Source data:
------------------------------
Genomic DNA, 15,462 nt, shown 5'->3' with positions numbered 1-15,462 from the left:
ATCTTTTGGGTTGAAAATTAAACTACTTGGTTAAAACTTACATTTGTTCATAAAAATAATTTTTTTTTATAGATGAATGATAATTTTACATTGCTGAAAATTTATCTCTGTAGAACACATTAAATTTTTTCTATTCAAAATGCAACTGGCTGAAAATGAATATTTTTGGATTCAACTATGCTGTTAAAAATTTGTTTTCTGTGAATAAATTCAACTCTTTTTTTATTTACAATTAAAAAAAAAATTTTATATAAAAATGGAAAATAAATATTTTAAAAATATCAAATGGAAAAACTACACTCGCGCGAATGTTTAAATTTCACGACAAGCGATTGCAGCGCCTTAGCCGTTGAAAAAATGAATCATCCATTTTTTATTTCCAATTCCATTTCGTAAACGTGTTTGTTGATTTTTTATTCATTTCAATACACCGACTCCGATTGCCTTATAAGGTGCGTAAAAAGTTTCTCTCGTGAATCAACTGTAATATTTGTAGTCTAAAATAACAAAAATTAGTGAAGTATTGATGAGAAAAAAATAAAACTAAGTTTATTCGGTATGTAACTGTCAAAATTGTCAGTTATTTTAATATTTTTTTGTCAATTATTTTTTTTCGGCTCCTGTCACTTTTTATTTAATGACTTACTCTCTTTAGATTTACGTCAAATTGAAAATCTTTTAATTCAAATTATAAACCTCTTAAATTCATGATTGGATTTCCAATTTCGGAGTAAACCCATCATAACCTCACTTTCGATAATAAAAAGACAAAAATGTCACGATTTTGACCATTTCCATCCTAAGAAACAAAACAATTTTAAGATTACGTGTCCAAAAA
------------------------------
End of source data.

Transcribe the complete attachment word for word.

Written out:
Genomic DNA, 15,462 nt, shown 5'->3' with positions numbered 1-15,462 from the left:
ATCTTTTGGGTTGAAAATTAAACTACTTGGTTAAAACTTACATTTGTTCATAAAAATAATTTTTTTTTATAGATGAATGATAATTTTACATTGCTGAAAATTTATCTCTGTAGAACACATTAAATTTTTTCTATTCAAAATGCAACTGGCTGAAAATGAATATTTTTGGATTCAACTATGCTGTTAAAAATTTGTTTTCTGTGAATAAATTCAACTCTTTTTTTATTTACAATTAAAAAAAAAATTTTATATAAAAATGGAAAATAAATATTTTAAAAATATCAAATGGAAAAACTACACTCGCGCGAATGTTTAAATTTCACGACAAGCGATTGCAGCGCCTTAGCCGTTGAAAAAATGAATCATCCATTTTTTATTTCCAATTCCATTTCGTAAACGTGTTTGTTGATTTTTTATTCATTTCAATACACCGACTCCGATTGCCTTATAAGGTGCGTAAAAAGTTTCTCTCGTGAATCAACTGTAATATTTGTAGTCTAAAATAACAAAAATTAGTGAAGTATTGATGAGAAAAAAATAAAACTAAGTTTATTCGGTATGTAACTGTCAAAATTGTCAGTTATTTTAATATTTTTTTGTCAATTATTTTTTTTCGGCTCCTGTCACTTTTTATTTAATGACTTACTCTCTTTAGATTTACGTCAAATTGAAAATCTTTTAATTCAAATTATAAACCTCTTAAATTCATGATTGGATTTCCAATTTCGGAGTAAACCCATCATAACCTCACTTTCGATAATAAAAAGACAAAAATGTCACGATTTTGACCATTTCCATCCTAAGAAACAAAACAATTTTAAGATTACGTGTCCAAAAA